Connecting a Flask App to Supabase

Connecting a Flask App to Supabase

Welcome to Part 2 of the Flask Series.

If you have been following along, you'd have a simple API in Flask which returns your favorite games. If you haven't, simply clone this GitHub repository and install flask and dotenv packages.

What we did the last time, was displaying a list of our favorite games from a list in a separate games file, which isn't really the ideal thing to do. In this thread, let's connect our application to a PostgreSQL database.


  1. Code from Part 1
  2. A Supabase Account
  3. Postman (or any REST Client)

Before we begin with Python Code, I'd like to take you through Supabase.

What is Supabase?

image.png Supabase is an Open Source Backend as a Service. It provides a Postgres Database on the fly, it has a very easy-to-use UI and it provides its PostgREST API and client-libraries on various languages (thanks to the Community support) for easy database operations.

Installing pgadmin and setting up a database in that and then connecting to it, is a PAIN. Let's just do it the easy way. Click here, login with GitHub and create a new Supabase project. image.png

Supabase Setup

Choose your default organization (already created for you), enter a name and a secure password for your project. Then select the region which is closest to you for less delay.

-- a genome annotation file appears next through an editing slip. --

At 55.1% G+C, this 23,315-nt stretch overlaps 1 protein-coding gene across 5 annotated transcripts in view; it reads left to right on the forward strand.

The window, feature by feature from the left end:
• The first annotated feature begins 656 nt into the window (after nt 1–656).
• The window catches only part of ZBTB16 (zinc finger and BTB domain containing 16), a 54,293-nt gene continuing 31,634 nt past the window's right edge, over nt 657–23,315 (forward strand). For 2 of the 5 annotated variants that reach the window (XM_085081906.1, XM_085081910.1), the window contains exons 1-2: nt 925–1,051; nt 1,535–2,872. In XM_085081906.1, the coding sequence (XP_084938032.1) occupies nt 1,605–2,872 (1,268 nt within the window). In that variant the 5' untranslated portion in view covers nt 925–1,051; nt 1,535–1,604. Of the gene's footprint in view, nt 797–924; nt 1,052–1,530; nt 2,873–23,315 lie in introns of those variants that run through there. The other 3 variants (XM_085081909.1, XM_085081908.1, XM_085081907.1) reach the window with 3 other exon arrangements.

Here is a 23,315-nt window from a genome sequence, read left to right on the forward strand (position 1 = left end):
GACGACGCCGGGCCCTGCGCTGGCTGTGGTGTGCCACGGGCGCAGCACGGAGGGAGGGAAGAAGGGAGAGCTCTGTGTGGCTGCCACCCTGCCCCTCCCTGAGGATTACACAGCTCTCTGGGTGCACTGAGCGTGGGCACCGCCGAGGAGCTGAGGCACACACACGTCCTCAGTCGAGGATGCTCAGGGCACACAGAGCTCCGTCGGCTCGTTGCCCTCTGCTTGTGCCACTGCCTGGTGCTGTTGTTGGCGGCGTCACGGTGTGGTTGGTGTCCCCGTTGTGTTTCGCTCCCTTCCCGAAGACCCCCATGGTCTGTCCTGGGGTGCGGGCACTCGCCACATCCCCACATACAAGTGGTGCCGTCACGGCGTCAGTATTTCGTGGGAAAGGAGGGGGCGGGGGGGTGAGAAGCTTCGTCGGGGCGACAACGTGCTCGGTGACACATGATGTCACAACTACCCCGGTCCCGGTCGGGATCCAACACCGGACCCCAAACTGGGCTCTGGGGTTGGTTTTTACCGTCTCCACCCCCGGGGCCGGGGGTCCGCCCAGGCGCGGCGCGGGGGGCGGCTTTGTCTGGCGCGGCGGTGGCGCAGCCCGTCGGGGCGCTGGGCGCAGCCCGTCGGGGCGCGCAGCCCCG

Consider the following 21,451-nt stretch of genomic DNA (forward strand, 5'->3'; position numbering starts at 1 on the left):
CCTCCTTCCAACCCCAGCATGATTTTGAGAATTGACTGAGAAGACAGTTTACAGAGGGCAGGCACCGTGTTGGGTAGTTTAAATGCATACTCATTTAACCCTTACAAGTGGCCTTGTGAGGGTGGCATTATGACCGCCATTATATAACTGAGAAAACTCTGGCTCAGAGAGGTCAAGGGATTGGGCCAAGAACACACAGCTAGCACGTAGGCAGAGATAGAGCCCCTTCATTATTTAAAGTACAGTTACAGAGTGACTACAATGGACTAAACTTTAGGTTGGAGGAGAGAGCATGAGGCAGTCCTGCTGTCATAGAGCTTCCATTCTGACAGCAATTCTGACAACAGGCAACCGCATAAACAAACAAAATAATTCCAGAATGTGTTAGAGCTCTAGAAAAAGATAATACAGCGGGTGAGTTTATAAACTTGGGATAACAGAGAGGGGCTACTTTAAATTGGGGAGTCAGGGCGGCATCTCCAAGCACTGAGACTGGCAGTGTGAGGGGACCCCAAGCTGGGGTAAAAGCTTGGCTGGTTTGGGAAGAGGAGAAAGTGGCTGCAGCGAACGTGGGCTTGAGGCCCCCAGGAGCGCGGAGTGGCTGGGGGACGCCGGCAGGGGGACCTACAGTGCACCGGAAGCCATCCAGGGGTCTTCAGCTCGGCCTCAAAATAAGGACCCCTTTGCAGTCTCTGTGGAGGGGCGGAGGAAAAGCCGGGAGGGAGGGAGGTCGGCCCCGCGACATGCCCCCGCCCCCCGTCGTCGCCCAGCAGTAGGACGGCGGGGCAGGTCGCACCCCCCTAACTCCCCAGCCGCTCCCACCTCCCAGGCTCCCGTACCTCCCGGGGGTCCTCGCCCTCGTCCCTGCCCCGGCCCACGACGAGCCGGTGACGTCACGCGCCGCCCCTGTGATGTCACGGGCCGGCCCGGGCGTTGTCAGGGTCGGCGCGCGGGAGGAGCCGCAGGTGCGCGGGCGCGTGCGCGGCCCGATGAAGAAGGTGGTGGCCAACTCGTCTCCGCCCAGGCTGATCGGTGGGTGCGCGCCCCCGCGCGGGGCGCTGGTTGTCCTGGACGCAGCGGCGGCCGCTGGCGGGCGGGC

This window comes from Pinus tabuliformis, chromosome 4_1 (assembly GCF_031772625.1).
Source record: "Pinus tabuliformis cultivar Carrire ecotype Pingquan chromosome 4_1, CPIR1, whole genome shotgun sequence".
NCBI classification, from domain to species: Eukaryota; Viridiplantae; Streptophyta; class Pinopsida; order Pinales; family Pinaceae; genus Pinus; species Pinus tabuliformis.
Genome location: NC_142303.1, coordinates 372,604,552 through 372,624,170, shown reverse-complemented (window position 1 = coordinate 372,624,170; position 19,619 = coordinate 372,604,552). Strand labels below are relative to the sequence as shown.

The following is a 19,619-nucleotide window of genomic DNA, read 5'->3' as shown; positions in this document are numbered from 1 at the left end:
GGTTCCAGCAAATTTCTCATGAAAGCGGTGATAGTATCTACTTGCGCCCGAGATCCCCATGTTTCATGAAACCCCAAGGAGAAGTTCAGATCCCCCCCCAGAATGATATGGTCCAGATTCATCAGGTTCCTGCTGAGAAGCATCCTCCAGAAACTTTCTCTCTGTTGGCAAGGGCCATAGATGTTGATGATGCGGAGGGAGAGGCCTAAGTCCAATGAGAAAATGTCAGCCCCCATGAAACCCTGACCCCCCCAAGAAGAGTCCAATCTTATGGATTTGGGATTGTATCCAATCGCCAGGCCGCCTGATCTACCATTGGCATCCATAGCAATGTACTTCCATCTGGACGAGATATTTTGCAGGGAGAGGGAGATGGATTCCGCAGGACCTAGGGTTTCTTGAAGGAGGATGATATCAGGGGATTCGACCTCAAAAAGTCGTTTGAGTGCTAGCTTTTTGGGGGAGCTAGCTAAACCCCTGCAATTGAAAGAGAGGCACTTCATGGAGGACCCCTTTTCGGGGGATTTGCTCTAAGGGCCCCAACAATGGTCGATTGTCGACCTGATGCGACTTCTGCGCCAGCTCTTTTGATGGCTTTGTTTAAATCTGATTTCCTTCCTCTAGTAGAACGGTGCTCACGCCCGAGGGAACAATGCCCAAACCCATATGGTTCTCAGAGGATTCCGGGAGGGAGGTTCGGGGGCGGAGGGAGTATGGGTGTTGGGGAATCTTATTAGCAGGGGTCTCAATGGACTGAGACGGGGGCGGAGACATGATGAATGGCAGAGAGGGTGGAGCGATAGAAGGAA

And here we are. In less than 5 minutes, we have our Postgres database set up. Now, click on Table Editor and then Click on Create New Table.


Create a new 'games' table. You can add columns/attributes to this table using the Add Column button. Finally, save this.

image.png Great! Now our table is ready. All we need to do here now, is to add some rows to this table. To do this, simply click on Insert Row.

image.png You just have to enter the name of the game and the no. of hours you've played it. I'll just add 4-5 of these.

image.png Here's what the table looks like after a few entries and now you know I game a lot XD

Setting up environment variables

Add environment variables to your .flaskenv file image.png

You can find these in Supabase settings => API image.png

Using the supabase_py module

The python supabase-py module (and many other libraries for different languages) was created (and is still in development) by the awesome Supabase Community. You can find the docs for this module here.

Install this module in your virtual env using pip -

python -m pip install supabase_py

Let's go ahead and connect our app to Supabase! Create a new file and import supabase. Then, create a supabase Client variable which we can use for our database operations.

import os
from supabase import create_client, Client

url: str = os.environ.get("SUPABASE_URL")
key: str = os.environ.get("SUPABASE_ANON_KEY")

supabase: Client = create_client(url, key)

Fetching Games Data from the Database

Next up, in the same file, simply create a new function which returns data of all games from our database.

# Function to Fetch All Games
def find_all_games():
    data = supabase.table("games").select("*").execute()
    # Equivalent for SQL Query "SELECT * FROM games;"
    return data['data']

games = find_all_games()